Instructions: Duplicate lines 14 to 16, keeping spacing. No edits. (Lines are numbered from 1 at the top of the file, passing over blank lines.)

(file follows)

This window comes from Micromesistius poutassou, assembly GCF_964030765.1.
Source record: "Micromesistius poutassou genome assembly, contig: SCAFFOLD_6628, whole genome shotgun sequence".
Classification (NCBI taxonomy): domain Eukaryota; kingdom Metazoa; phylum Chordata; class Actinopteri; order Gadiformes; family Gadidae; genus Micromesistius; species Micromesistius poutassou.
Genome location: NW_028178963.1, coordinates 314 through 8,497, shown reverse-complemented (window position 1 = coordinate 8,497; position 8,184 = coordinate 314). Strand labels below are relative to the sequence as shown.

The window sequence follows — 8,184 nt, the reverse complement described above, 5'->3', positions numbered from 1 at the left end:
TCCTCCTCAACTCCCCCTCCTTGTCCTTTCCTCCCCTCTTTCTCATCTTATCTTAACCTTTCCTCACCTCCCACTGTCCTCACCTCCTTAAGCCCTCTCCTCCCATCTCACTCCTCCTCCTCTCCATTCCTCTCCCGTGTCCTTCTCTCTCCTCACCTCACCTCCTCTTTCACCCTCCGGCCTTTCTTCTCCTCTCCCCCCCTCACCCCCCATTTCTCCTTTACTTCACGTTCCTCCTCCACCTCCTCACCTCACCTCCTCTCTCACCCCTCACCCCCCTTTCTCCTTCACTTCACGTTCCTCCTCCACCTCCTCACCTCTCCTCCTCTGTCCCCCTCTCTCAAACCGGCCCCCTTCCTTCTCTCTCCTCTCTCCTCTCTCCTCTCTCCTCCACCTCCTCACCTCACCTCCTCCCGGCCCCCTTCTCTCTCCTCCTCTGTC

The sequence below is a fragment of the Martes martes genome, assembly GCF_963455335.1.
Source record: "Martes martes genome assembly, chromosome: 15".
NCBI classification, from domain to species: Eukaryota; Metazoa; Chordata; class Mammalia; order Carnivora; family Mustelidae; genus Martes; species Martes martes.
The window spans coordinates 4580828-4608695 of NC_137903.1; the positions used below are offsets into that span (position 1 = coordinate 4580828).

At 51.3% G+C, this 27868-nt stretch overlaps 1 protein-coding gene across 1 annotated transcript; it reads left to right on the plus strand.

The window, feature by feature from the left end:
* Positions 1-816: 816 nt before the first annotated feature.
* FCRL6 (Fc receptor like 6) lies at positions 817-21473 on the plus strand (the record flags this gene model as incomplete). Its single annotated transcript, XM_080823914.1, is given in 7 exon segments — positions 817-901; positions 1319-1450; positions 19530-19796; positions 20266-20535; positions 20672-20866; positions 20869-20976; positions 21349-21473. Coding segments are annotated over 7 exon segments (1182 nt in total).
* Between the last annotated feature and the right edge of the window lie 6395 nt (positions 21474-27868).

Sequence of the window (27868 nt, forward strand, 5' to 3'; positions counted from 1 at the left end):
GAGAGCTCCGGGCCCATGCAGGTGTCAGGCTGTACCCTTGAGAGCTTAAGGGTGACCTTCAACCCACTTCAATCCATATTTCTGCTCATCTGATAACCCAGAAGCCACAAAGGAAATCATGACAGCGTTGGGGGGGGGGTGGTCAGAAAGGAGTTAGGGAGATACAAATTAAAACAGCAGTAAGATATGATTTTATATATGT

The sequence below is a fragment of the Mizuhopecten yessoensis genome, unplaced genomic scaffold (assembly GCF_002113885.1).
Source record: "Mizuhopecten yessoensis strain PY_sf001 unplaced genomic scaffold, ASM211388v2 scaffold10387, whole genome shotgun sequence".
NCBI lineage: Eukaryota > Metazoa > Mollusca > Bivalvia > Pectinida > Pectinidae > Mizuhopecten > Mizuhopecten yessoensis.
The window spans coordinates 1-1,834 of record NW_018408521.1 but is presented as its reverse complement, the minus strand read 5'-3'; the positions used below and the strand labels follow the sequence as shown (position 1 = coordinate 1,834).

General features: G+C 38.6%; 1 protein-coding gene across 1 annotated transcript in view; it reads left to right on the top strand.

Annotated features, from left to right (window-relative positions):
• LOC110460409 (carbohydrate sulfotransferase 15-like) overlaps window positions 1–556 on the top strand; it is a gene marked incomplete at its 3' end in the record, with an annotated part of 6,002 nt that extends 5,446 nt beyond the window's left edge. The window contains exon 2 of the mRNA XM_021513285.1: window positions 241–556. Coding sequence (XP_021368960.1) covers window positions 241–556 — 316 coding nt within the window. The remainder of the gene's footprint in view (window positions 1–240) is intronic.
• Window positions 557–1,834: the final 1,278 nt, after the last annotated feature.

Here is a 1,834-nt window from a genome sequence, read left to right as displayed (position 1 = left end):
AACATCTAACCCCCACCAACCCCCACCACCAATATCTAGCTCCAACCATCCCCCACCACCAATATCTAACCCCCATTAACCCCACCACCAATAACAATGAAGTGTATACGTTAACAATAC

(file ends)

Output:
* FCRL6 (Fc receptor like 6) lies at positions 817-21473 on the plus strand (the record flags this gene model as incomplete). Its single annotated transcript, XM_080823914.1, is given in 7 exon segments — positions 817-901; positions 1319-1450; positions 19530-19796; positions 20266-20535; positions 20672-20866; positions 20869-20976; positions 21349-21473. Coding segments are annotated over 7 exon segments (1182 nt in total).
* Between the last annotated feature and the right edge of the window lie 6395 nt (positions 21474-27868).

Sequence of the window (27868 nt, forward strand, 5' to 3'; positions counted from 1 at the left end):